Employers generally are familiar with laws that prohibit sexual harassment in the workplace. Most employers establish and enforce policies prohibiting sexual harassment by co-workers and supervisors, investigate claims of harassment by employees, and impose disciplinary action on employees if they violate the employer’s sexual harassment policy. The enforcement of such policies helps employers avoid liability for sexual harassment claims based on employee misconduct, but employers should also be mindful of the conduct of third parties in the workplace. Failing to respond to sexual harassment complaints about the behavior of third parties could result in exposure to sexual harassment claims just as surely as unanswered complaints about employee misconduct, as demonstrated by a lawsuit recently filed by the Equal Employment Opportunity Commission against a home health care business.
In EEOC v. Beacon Hill Investments Corp., the Commission brought suit on behalf of a class of female home health care workers who were assigned to work in the home of one of the employer’s male patients. The male patient allegedly made inappropriate sexual contact with the female employees, made suggestive comments to them on a daily basis, and accosted them while they slept in his home. The female employees allege they complained to their employer but no action was taken in response to their complaints. Ultimately, the employees felt they had no recourse but to resign due to the treatment they received at the hands of the male patient. The Commission’s lawsuit followed.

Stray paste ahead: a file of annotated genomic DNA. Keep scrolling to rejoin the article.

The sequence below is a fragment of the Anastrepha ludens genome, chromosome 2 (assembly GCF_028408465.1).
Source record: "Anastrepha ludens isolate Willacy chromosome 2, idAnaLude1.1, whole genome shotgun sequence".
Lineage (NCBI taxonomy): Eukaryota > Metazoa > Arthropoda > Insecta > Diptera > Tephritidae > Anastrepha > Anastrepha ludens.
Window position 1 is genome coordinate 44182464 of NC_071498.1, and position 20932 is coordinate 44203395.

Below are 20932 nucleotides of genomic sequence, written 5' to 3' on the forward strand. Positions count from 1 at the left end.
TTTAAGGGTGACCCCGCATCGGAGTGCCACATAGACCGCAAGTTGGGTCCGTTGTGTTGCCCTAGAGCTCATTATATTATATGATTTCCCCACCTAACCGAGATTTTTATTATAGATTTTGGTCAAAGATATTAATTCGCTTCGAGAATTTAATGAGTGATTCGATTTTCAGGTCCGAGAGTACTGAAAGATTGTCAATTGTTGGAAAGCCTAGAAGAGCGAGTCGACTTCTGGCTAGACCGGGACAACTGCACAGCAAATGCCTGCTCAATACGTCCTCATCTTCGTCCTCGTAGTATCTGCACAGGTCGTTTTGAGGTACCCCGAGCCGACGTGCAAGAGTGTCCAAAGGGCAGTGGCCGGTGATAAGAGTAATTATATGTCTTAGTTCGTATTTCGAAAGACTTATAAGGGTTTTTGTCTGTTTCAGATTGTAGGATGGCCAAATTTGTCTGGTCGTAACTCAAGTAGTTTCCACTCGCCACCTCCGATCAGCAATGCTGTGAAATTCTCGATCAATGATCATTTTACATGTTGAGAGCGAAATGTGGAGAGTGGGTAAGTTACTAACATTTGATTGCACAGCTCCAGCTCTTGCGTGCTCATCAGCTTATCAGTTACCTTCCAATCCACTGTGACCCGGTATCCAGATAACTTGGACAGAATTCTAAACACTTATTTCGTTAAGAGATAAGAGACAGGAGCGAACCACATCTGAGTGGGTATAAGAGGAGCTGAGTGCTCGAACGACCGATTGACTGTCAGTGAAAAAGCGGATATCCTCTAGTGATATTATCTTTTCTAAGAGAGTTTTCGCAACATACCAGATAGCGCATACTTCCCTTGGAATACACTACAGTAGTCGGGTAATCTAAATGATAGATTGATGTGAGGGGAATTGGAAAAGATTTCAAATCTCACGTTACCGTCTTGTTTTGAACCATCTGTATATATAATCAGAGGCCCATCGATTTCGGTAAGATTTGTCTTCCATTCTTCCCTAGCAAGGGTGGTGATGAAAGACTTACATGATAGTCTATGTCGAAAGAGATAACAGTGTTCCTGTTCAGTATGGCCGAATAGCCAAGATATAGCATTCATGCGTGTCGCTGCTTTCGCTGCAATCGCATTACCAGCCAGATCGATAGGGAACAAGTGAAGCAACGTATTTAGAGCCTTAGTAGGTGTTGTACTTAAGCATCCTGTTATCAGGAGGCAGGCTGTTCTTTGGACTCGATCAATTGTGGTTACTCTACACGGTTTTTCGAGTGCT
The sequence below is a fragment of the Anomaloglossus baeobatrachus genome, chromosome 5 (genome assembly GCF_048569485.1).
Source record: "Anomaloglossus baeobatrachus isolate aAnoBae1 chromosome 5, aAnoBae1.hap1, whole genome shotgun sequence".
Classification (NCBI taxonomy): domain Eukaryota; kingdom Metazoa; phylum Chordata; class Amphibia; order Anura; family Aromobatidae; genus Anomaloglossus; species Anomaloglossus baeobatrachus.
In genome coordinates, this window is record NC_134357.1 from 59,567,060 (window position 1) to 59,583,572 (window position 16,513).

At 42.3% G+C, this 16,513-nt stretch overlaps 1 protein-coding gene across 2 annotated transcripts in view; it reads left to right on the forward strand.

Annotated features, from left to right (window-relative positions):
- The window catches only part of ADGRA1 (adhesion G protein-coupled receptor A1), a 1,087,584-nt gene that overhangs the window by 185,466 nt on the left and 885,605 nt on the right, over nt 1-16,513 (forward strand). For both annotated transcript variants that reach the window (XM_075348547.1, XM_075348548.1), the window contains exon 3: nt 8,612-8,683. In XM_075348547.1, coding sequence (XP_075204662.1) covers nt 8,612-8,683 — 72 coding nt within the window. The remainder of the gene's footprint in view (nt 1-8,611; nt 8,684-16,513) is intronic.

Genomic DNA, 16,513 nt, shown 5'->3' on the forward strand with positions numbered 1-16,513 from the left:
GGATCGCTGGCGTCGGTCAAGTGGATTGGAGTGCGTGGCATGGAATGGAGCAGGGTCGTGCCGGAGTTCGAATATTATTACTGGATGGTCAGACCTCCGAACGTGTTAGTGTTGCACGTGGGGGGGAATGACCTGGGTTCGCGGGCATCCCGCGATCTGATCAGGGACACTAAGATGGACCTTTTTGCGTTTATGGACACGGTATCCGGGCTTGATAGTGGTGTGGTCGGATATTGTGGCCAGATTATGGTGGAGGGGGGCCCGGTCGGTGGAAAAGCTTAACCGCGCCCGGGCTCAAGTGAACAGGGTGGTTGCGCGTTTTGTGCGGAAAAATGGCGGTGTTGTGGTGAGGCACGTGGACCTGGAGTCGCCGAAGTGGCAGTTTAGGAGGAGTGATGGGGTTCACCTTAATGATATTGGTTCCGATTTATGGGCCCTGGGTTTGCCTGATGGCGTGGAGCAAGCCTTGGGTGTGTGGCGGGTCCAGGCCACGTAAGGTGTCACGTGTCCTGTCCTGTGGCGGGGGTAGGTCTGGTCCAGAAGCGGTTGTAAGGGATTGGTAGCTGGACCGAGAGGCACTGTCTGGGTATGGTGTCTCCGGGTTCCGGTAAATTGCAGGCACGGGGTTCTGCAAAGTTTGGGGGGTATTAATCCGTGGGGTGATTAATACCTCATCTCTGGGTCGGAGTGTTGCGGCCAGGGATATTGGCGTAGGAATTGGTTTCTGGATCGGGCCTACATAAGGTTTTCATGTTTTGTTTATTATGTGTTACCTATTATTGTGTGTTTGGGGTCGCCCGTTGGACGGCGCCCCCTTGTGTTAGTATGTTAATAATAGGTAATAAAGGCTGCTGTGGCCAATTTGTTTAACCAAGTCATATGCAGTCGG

Courts in various federal circuits have recognized sexual harassment claims by employees based on third party misconduct, similar to that alleged in the EEOC’s complaint. Those courts have held that an employer may be held liable for a hostile work environment if it fails to take appropriate remedial action reasonably calculated to address the third party misconduct. Although an employer does not have the authority over third parties that it has over employees, and, thus, its options are more limited in addressing claims of third party harassment, employers should ensure their sexual harassment policies cover harassment by third parties, and provide a reporting procedure for complaints of third party harassment. Employers should investigate complaints to the extent possible and then determine if any reasonable corrective action is necessary and available depending on the facts of each situation. When in doubt, employers should not hesitate to contact legal counsel for advice on how to respond to a complaint of third party harassment.